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Colonel Samuel Prioleau

Johnston, Henrietta
Place Made:
Charleston South Carolina United States of America
Date Made:
pastel on paper
HOA: 12; WOA: 9
Accession Number:
SITTER: Colonel Samuel Prioleau (1690-1752) was the son of the Reverend Elias Prioleau, a Huguenot minister and immigrant, born in Carolina. Colonel Prioleau was a member of James Moore, Jr.’s (d.1740) Council in the Revolution of 1719 and afterward a Colonel of the Provincial Regiment of Horse Guards.

ARTIST: Henrietta de Beaulieu Dering Johnston (ca. 1674 – March 9, 1729) is recognized as the earliest professional female artist and the first known pastelist working in the American colonies. The daughter of Susannah de Beaulieu, it is generally accepted that she was born in northwestern France and that her family immigrated to London in the mid-1680s. Henrietta was of French Huguenot descent.

In 1694 Henrietta Beaulieu married William Dering, and moved to Ireland. It was during this time that she began to draw pastels, as is evidenced by her earliest portraits of a number of people to whom she was related by marriage, including members of the Percival family. Although the quality of her work suggests that she had received formal training, nothing is known of her education. Like her contemporaries, however, she copied the conventions set by London court painter Sir Godfrey Kneller (1646-1723). It is possible that she studied with Dublin artist Edward Lutterel (1650-1710).

Widowed by 1704, and the mother of two daughters, Henrietta married in 1705 Anglican clergyman Gideon Johnston who was appointed two years later to serve as commissary of the Church of England in North and South Carolina and the Bahama Islands and to serve as rector of St. Philip’s Episcopal Church in Charles Town (Charleston), South Carolina. The Johnstons arrived in Charleston in 1708, and over the next few years Henrietta’s work as a pastel portraitist became critical to the economy of her family as is proven by one of her husband’s letters, in which he wrote: “were it not for the assistance my wife gives by drawing of Pictures (which can last but a little time in a place so ill peopled) I should not be able to live.” Gideon Johnston died in a boating accident in 1716 and Henrietta remained in Charleston until her death in 1729. She is believed to have traveled to New York City in1725 where she drew at least four portraits of a family of that city. More than forty of her portraits survive, many of which are of members of Charleston’s early Huguenot community.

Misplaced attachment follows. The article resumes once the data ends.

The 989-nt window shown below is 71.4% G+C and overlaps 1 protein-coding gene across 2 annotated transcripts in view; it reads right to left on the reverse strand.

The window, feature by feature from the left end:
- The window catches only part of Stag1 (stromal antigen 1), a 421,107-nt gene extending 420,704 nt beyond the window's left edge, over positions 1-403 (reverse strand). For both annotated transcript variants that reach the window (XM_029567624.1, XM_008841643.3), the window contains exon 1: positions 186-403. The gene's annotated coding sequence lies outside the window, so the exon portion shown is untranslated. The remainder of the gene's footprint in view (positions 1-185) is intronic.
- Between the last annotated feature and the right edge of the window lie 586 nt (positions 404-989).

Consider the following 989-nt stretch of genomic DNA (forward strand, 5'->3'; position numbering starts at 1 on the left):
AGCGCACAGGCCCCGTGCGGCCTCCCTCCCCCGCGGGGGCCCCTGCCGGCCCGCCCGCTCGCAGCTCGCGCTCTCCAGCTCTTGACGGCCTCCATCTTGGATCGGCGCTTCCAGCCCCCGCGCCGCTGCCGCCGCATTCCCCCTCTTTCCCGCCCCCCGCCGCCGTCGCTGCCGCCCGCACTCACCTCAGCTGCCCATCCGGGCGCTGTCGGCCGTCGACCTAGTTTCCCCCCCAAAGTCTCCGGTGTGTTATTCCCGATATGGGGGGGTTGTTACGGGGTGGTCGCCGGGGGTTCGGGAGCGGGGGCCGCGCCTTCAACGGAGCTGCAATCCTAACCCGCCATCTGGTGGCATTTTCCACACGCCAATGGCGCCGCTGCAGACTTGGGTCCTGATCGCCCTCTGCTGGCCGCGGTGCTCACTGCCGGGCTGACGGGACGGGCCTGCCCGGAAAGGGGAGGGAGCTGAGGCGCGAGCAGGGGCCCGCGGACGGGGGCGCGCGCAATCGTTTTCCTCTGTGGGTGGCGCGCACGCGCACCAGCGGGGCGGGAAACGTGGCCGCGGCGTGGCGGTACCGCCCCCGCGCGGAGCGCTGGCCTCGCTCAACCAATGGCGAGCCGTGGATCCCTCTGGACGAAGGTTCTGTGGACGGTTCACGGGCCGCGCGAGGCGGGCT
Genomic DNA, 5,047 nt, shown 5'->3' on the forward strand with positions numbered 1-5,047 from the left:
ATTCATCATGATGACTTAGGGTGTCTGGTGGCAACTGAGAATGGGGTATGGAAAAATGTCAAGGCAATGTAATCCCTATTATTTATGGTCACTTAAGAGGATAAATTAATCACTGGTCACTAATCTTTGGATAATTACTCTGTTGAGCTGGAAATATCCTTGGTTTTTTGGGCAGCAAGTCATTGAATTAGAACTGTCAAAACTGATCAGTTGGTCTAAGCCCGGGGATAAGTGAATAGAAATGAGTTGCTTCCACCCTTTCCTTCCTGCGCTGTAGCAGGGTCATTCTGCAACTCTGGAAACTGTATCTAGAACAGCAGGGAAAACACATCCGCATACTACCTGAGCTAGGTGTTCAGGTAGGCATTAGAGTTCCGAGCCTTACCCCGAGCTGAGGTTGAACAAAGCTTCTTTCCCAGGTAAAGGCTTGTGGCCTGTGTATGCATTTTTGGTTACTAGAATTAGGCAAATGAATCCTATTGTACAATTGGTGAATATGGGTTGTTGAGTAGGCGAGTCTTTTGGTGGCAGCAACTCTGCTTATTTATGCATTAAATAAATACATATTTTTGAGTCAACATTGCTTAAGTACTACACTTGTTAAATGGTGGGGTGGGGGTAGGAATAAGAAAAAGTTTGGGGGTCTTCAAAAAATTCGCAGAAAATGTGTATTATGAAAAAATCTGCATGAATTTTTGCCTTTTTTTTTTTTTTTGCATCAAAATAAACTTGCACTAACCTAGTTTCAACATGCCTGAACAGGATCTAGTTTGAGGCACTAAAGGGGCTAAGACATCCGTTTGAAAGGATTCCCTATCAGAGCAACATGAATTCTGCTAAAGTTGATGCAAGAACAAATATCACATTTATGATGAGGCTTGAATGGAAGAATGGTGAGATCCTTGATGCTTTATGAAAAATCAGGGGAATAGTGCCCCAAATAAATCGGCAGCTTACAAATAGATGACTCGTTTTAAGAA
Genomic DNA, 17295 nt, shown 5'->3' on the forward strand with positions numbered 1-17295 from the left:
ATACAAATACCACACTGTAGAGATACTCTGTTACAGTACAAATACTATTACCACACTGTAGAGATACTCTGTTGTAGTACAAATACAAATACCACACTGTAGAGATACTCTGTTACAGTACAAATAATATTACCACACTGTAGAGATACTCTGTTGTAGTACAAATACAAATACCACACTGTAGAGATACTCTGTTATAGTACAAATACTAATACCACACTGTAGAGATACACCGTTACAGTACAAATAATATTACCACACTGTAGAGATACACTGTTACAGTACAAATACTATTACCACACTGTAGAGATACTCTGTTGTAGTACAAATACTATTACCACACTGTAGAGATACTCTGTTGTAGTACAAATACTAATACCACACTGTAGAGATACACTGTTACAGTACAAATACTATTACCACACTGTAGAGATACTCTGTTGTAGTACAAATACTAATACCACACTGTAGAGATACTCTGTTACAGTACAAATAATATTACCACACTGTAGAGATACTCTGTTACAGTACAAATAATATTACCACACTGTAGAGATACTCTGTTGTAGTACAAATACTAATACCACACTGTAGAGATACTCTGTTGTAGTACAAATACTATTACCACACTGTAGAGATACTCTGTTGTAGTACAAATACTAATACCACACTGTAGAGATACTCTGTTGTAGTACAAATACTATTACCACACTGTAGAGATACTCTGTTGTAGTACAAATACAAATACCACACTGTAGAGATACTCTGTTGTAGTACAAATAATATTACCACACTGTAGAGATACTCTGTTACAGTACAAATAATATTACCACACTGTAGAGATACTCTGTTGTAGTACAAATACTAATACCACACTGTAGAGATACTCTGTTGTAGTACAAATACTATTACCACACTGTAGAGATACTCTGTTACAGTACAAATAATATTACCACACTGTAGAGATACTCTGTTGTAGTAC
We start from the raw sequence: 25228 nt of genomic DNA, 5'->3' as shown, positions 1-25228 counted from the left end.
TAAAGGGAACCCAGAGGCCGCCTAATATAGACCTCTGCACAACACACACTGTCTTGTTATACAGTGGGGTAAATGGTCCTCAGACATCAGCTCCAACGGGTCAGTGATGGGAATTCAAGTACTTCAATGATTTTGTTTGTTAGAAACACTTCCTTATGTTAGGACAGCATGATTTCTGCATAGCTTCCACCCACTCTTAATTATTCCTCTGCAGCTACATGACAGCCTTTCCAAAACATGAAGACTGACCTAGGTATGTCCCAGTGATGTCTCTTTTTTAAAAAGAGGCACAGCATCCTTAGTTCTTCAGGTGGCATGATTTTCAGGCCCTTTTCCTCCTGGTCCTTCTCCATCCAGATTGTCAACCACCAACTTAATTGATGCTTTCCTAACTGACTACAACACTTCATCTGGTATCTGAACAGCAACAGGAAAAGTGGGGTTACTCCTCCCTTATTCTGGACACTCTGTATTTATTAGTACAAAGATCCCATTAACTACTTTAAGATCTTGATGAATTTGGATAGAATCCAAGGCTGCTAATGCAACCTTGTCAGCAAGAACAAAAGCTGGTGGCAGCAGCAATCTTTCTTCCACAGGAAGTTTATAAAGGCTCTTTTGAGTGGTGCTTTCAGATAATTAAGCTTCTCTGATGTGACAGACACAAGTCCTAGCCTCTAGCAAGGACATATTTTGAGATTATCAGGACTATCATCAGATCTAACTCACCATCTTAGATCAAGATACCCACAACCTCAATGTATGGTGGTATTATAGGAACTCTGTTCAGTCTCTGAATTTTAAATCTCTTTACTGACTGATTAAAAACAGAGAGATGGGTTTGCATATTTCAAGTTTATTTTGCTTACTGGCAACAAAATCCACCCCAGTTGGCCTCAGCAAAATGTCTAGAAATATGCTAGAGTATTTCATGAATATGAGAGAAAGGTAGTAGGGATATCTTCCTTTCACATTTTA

FRAME: Unfortunately the original walnut frame was discarded in 1943 when the pastel was restored by a previous owner. The original backboard (no longer extant) was inscribed: “Henrietta Johnston Fecit/ Charles Town Ano 1715.” “Rev Samuel Prioleau/ who married Jeannie Merlat/ in Xaintonage [?] in France/ & who died in 1688/ Samuel Prioleau who/ married Madelaine Gendron/ was his son” On paper attached to backboard “Rev Samuel Prioleau Sr/ the minister/ taken before the/ Oil Painting” [note that subsequent research shows the identification of the sitter to be Samuel Prioleau Jr.]

RELATED OBJECTS: The MESDA collection is home to three works by Johnston: a portrait of Frances L’Escott (MESDA acc. 964), a portrait of Colonel Samuel Prioleau (MESDA acc. 2048.1), and a portrait of Mary Magdalene Gendron Prioleau (2048.2).

REFERENCES: Whaley Batson, “Henrietta Johnson: ‘Who greatly helped . . . by drawing pictures.’” (Winston-Salem, NC: The Museum of Early Southern Decorative Arts, 1991).

Margaret Simmons Middleton, “Henrietta Johnston of Charles Town, South Carolina: America’s First Pastellist” (Columbia, South Carolina, 1966).

Severens, Martha. “Who was Henrietta Johnston?” The Magazine Antiques, vol. CXLVIII, no. 5 (November 1995).

DESCRIPTION: Pastel portrait of Colonel Samuel Prioleau. Pastel portrait on paper of a man who faces half right, has blue eyes, yellow hair, a green-blue coat with gold buttons. The pastel is bust length.

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